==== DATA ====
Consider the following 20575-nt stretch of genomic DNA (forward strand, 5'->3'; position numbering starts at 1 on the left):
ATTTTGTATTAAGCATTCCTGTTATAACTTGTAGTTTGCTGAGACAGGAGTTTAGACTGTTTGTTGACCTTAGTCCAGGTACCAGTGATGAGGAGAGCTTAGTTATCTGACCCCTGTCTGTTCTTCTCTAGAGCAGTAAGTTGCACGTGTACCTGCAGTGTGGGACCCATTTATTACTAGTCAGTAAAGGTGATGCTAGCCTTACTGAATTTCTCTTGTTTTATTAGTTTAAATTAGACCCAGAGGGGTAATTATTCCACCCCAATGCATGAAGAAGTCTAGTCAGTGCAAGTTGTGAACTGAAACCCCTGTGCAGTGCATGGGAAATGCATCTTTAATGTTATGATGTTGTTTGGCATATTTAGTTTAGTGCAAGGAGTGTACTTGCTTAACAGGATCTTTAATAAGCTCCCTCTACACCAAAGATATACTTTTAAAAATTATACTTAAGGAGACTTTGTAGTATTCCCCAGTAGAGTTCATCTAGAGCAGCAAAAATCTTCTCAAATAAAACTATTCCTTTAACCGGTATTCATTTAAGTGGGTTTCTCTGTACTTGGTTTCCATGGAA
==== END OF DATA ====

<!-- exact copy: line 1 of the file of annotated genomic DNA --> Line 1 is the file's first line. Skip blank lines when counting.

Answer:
Consider the following 20575-nt stretch of genomic DNA (forward strand, 5'->3'; position numbering starts at 1 on the left):